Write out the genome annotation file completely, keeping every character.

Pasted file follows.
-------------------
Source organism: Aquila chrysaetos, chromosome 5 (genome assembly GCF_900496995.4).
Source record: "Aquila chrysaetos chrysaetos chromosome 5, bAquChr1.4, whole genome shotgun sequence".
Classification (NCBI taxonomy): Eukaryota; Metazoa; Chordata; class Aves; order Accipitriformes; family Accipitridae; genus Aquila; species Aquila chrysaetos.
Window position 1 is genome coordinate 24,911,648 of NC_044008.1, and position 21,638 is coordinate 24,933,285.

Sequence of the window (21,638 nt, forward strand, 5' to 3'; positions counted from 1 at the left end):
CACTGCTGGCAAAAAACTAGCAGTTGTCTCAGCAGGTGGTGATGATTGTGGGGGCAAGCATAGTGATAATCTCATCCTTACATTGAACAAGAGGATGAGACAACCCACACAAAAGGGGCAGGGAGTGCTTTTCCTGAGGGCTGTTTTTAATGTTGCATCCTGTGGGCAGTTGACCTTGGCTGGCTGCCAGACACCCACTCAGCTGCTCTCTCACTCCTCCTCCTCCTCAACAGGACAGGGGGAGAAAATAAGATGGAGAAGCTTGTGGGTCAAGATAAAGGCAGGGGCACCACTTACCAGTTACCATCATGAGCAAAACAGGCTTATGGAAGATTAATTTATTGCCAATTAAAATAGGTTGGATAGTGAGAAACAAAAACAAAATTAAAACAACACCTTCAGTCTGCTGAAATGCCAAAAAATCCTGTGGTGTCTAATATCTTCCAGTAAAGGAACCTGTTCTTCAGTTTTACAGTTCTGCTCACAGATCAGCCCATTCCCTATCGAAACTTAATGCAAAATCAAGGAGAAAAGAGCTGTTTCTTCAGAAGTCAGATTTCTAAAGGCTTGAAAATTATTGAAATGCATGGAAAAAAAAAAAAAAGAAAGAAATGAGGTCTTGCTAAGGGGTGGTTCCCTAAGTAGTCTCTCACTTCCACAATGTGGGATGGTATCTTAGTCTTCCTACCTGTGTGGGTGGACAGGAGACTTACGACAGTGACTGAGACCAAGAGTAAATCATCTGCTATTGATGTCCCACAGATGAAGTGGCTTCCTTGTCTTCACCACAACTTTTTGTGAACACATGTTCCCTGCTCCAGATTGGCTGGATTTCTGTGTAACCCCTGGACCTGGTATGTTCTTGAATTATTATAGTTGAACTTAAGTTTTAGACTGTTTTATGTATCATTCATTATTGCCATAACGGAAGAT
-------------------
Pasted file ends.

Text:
Source organism: Aquila chrysaetos, chromosome 5 (genome assembly GCF_900496995.4).
Source record: "Aquila chrysaetos chrysaetos chromosome 5, bAquChr1.4, whole genome shotgun sequence".
Classification (NCBI taxonomy): Eukaryota; Metazoa; Chordata; class Aves; order Accipitriformes; family Accipitridae; genus Aquila; species Aquila chrysaetos.
Window position 1 is genome coordinate 24,911,648 of NC_044008.1, and position 21,638 is coordinate 24,933,285.

Sequence of the window (21,638 nt, forward strand, 5' to 3'; positions counted from 1 at the left end):
CACTGCTGGCAAAAAACTAGCAGTTGTCTCAGCAGGTGGTGATGATTGTGGGGGCAAGCATAGTGATAATCTCATCCTTACATTGAACAAGAGGATGAGACAACCCACACAAAAGGGGCAGGGAGTGCTTTTCCTGAGGGCTGTTTTTAATGTTGCATCCTGTGGGCAGTTGACCTTGGCTGGCTGCCAGACACCCACTCAGCTGCTCTCTCACTCCTCCTCCTCCTCAACAGGACAGGGGGAGAAAATAAGATGGAGAAGCTTGTGGGTCAAGATAAAGGCAGGGGCACCACTTACCAGTTACCATCATGAGCAAAACAGGCTTATGGAAGATTAATTTATTGCCAATTAAAATAGGTTGGATAGTGAGAAACAAAAACAAAATTAAAACAACACCTTCAGTCTGCTGAAATGCCAAAAAATCCTGTGGTGTCTAATATCTTCCAGTAAAGGAACCTGTTCTTCAGTTTTACAGTTCTGCTCACAGATCAGCCCATTCCCTATCGAAACTTAATGCAAAATCAAGGAGAAAAGAGCTGTTTCTTCAGAAGTCAGATTTCTAAAGGCTTGAAAATTATTGAAATGCATGGAAAAAAAAAAAAAAGAAAGAAATGAGGTCTTGCTAAGGGGTGGTTCCCTAAGTAGTCTCTCACTTCCACAATGTGGGATGGTATCTTAGTCTTCCTACCTGTGTGGGTGGACAGGAGACTTACGACAGTGACTGAGACCAAGAGTAAATCATCTGCTATTGATGTCCCACAGATGAAGTGGCTTCCTTGTCTTCACCACAACTTTTTGTGAACACATGTTCCCTGCTCCAGATTGGCTGGATTTCTGTGTAACCCCTGGACCTGGTATGTTCTTGAATTATTATAGTTGAACTTAAGTTTTAGACTGTTTTATGTATCATTCATTATTGCCATAACGGAAGAT